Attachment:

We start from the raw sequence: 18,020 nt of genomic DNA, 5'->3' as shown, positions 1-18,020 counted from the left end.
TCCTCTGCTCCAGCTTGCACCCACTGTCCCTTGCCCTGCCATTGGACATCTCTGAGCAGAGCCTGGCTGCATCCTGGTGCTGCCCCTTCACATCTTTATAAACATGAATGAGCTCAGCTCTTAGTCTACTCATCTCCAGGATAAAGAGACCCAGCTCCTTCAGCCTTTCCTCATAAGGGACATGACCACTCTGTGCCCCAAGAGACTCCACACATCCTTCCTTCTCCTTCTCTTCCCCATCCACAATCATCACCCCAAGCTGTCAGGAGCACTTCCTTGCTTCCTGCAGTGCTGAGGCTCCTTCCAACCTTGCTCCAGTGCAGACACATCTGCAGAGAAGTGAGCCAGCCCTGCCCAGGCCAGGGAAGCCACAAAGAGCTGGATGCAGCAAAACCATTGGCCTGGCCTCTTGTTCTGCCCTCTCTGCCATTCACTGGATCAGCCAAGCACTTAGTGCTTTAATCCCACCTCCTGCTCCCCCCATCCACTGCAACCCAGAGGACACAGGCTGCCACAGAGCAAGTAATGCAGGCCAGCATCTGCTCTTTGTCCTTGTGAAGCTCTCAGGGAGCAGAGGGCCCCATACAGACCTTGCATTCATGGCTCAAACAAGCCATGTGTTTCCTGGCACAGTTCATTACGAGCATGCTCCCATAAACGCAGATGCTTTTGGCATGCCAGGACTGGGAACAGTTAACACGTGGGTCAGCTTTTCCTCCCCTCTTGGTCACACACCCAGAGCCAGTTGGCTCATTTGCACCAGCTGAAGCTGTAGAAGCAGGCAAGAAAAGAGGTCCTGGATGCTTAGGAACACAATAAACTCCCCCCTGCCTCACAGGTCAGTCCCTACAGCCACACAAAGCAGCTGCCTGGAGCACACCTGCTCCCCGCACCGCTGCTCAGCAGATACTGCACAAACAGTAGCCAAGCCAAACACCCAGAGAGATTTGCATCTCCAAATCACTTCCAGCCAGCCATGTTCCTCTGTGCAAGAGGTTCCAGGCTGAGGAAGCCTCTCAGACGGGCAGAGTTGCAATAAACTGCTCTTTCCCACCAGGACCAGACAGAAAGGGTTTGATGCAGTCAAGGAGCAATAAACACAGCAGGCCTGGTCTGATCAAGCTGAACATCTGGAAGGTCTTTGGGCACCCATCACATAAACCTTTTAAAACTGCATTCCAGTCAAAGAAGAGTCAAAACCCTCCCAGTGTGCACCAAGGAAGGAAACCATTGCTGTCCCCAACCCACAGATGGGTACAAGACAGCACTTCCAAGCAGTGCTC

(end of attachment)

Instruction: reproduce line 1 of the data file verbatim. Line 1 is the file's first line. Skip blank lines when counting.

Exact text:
We start from the raw sequence: 18,020 nt of genomic DNA, 5'->3' as shown, positions 1-18,020 counted from the left end.